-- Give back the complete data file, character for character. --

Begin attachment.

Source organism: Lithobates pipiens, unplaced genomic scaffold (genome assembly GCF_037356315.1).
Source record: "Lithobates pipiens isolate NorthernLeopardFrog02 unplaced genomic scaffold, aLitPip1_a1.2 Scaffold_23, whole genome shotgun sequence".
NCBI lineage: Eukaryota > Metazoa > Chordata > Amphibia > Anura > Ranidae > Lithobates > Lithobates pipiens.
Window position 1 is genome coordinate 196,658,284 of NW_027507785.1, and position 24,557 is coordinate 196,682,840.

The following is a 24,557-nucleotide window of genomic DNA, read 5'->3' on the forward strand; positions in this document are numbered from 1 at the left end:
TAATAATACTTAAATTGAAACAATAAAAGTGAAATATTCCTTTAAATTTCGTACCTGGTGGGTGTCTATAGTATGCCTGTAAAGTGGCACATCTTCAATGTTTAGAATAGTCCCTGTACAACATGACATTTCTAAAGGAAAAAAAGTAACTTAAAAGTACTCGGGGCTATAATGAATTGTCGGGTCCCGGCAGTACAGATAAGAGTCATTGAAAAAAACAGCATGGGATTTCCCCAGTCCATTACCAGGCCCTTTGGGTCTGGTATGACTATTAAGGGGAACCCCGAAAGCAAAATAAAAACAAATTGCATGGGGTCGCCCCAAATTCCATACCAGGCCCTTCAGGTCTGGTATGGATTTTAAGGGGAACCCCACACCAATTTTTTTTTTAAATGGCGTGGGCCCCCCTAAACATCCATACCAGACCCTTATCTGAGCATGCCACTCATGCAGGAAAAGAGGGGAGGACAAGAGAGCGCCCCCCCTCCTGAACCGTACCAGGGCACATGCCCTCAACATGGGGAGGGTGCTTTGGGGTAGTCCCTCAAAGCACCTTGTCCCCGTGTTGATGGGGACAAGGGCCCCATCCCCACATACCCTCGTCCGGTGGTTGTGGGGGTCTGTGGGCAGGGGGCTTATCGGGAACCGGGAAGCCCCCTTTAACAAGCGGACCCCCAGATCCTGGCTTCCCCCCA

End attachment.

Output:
Source organism: Lithobates pipiens, unplaced genomic scaffold (genome assembly GCF_037356315.1).
Source record: "Lithobates pipiens isolate NorthernLeopardFrog02 unplaced genomic scaffold, aLitPip1_a1.2 Scaffold_23, whole genome shotgun sequence".
NCBI lineage: Eukaryota > Metazoa > Chordata > Amphibia > Anura > Ranidae > Lithobates > Lithobates pipiens.
Window position 1 is genome coordinate 196,658,284 of NW_027507785.1, and position 24,557 is coordinate 196,682,840.

The following is a 24,557-nucleotide window of genomic DNA, read 5'->3' on the forward strand; positions in this document are numbered from 1 at the left end:
TAATAATACTTAAATTGAAACAATAAAAGTGAAATATTCCTTTAAATTTCGTACCTGGTGGGTGTCTATAGTATGCCTGTAAAGTGGCACATCTTCAATGTTTAGAATAGTCCCTGTACAACATGACATTTCTAAAGGAAAAAAAGTAACTTAAAAGTACTCGGGGCTATAATGAATTGTCGGGTCCCGGCAGTACAGATAAGAGTCATTGAAAAAAACAGCATGGGATTTCCCCAGTCCATTACCAGGCCCTTTGGGTCTGGTATGACTATTAAGGGGAACCCCGAAAGCAAAATAAAAACAAATTGCATGGGGTCGCCCCAAATTCCATACCAGGCCCTTCAGGTCTGGTATGGATTTTAAGGGGAACCCCACACCAATTTTTTTTTTAAATGGCGTGGGCCCCCCTAAACATCCATACCAGACCCTTATCTGAGCATGCCACTCATGCAGGAAAAGAGGGGAGGACAAGAGAGCGCCCCCCCTCCTGAACCGTACCAGGGCACATGCCCTCAACATGGGGAGGGTGCTTTGGGGTAGTCCCTCAAAGCACCTTGTCCCCGTGTTGATGGGGACAAGGGCCCCATCCCCACATACCCTCGTCCGGTGGTTGTGGGGGTCTGTGGGCAGGGGGCTTATCGGGAACCGGGAAGCCCCCTTTAACAAGCGGACCCCCAGATCCTGGCTTCCCCCCA